Saturday, 31 October 2009


It's that time of year again. I spent a significant part of the afternoon carving a pumpkin lantern. Which, as I told XUP, is still a lot less time than it used to take us to produce a lantern using a turnip and a tablespoon when I was a child. We were tough in them days, I tell you. Anyway, I must confess I am quite proud of "Skully" as my deeply imaginative offspring have named him.

Not bad for a Scot with no training, eh? The boys produced their own outfits this year with only minimal assistance from me. This is how they look. Can you tell that my elder son is well aware I have a bit of an issue with clowns?

The only part of Second Born's get-up that I helped with cannot actually be seen in that photograph. He wanted a severed shrunken head to hold - which he bought from our local supermarket (they really do sell everything there these days.) That, however, was not enough - he wanted the head to be in green liquid. I explained that water would drip out of the plastic box he had in mind, so we settled instead for green jelly. Which is why I spent an odd hour last night, setting a shrunken head in lime flavour jelly. Looks good though. If not exactly tasty.....
Happy Halloween to all who are celebrating it! (And for those of you who are not, happy evening-spent-under-the-stairs-with-the-lights-off-not-answering-the-door!)

Wednesday, 28 October 2009


That's what our wee holiday was, according to First Born who seems unable to plump for either immaculate or impeccable, preferring a mix of the two. The word has stuck and is now in common use in our family. Much to the confusion of the boys' Headmaster who was greeted with it today by FB in the school reception. I am expecting a call to come in for a quiet word about our parenting skills any day now.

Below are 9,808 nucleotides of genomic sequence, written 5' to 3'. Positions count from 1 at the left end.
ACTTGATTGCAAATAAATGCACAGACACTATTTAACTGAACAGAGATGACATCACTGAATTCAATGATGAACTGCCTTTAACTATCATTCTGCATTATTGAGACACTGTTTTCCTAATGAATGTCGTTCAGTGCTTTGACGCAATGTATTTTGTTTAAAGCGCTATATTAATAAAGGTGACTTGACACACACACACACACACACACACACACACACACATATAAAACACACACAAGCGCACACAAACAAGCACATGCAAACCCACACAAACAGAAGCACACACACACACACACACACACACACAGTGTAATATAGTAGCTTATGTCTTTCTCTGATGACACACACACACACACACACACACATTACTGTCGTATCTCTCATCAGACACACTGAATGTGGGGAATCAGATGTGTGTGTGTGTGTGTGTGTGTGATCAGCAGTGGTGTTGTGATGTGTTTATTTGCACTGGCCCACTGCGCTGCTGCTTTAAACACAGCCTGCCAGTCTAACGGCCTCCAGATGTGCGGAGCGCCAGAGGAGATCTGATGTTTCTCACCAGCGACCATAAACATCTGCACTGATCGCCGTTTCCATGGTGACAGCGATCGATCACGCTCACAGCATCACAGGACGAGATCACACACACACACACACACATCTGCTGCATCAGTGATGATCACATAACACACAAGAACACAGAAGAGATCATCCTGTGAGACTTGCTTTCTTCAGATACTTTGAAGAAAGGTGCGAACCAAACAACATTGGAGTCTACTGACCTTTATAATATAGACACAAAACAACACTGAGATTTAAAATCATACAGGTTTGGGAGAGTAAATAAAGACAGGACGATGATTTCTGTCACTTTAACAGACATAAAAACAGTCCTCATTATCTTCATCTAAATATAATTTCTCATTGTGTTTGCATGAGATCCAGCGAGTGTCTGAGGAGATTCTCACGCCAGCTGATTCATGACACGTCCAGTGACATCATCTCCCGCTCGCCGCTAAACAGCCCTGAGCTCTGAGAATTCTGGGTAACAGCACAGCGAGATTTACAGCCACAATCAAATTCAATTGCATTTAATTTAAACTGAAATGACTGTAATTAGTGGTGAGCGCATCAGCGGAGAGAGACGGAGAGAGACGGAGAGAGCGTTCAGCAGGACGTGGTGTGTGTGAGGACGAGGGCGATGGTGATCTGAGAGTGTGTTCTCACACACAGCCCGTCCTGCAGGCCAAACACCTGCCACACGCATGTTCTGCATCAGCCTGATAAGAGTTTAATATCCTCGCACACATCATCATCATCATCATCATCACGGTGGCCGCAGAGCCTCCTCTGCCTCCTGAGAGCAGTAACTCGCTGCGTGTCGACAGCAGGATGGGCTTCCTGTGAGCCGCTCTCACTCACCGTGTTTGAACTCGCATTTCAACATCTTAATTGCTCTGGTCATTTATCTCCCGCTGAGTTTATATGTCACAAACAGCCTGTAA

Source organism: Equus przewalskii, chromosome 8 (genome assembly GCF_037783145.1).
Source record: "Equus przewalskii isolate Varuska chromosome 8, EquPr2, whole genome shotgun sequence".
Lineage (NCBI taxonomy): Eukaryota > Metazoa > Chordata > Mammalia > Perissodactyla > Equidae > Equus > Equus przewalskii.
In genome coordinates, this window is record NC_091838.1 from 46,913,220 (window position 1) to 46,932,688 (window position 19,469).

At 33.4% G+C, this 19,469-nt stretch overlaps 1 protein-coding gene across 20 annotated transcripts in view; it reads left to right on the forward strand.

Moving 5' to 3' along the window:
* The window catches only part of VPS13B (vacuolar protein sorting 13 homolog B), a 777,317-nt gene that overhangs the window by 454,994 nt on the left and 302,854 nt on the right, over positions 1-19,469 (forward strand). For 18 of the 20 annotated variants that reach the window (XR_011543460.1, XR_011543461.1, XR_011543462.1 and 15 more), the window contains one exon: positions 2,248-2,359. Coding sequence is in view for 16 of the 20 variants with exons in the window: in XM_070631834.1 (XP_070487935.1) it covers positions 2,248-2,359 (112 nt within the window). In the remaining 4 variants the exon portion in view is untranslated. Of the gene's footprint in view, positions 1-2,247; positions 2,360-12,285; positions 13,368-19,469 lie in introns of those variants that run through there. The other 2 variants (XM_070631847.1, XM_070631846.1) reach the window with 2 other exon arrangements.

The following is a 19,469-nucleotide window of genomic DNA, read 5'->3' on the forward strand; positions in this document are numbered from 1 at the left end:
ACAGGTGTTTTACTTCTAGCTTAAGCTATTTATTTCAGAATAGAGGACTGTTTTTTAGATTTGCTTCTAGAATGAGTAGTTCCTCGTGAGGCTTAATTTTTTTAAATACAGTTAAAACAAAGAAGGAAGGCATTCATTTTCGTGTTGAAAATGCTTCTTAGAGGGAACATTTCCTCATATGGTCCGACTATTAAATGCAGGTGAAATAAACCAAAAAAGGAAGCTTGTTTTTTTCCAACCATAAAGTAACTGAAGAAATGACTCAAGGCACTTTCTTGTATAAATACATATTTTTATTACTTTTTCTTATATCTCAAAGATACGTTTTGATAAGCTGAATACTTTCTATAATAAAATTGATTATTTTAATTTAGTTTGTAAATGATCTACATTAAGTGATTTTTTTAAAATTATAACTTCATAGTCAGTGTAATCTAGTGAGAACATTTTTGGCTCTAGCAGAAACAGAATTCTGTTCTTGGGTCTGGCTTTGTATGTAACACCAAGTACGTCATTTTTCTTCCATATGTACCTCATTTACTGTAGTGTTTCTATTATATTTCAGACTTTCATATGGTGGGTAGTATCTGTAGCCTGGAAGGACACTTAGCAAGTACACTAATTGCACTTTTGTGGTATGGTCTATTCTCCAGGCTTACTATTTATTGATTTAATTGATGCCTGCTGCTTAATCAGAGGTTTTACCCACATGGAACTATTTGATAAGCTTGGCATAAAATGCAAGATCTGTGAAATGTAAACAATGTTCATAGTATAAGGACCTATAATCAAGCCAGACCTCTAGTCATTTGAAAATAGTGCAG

So, yes, Yorkshire was lovely. Not a part of the country we had ever been to before - we pretty much picked it off a map as being within a few hours drive of Edinburgh and having lots of stuff to do nearby. We stayed in a lovely little cottage on a dairy farm, so were woken up most mornings by slightly irate sounding cows heading in to be milked. There were also real honest-to-goodness roosters - the boys were pleased and astonished to find that roosters do actually do that cock-a-doodle-doo thing. Here we are, looking at chickens (this was sneakily snapped by Husband from our bedroom window.)

We visited Dalby Forest (very tree-y) and Scarborough Sea Life Centre (it was raining that day and it was both indoors and really cool. The boys spent some time in front of the Great Barrier Reef tank trying to hypnotise two small sharks, with what appeared to be some success).

We visited Whitby which I was personally quite excited about, given my slight fascination for all things vampire. The Dracula geek in me got a kick out of pretending to be Mina, sitting on a bench in the churchyard up on the cliff by the Abbey, overlooking the bay where the ship was driven in by the storm, the black dog jumping to shore before the townspeople discovered there was no crew and a dead captain lashed to the wheel. Gave me goosebumps. Or it might have been slight palpitations after climbing 199 steps to get up there in the first place. Ooh, I should also have mentioned that on the way to Whitby we stopped off in Goathland which is famous as the village which doubles as Aidensfield in "Heartbeat". Which I have never watched. But its railway station is also used as Hogsmeade Station in the Harry Potter films, so that's quite cool.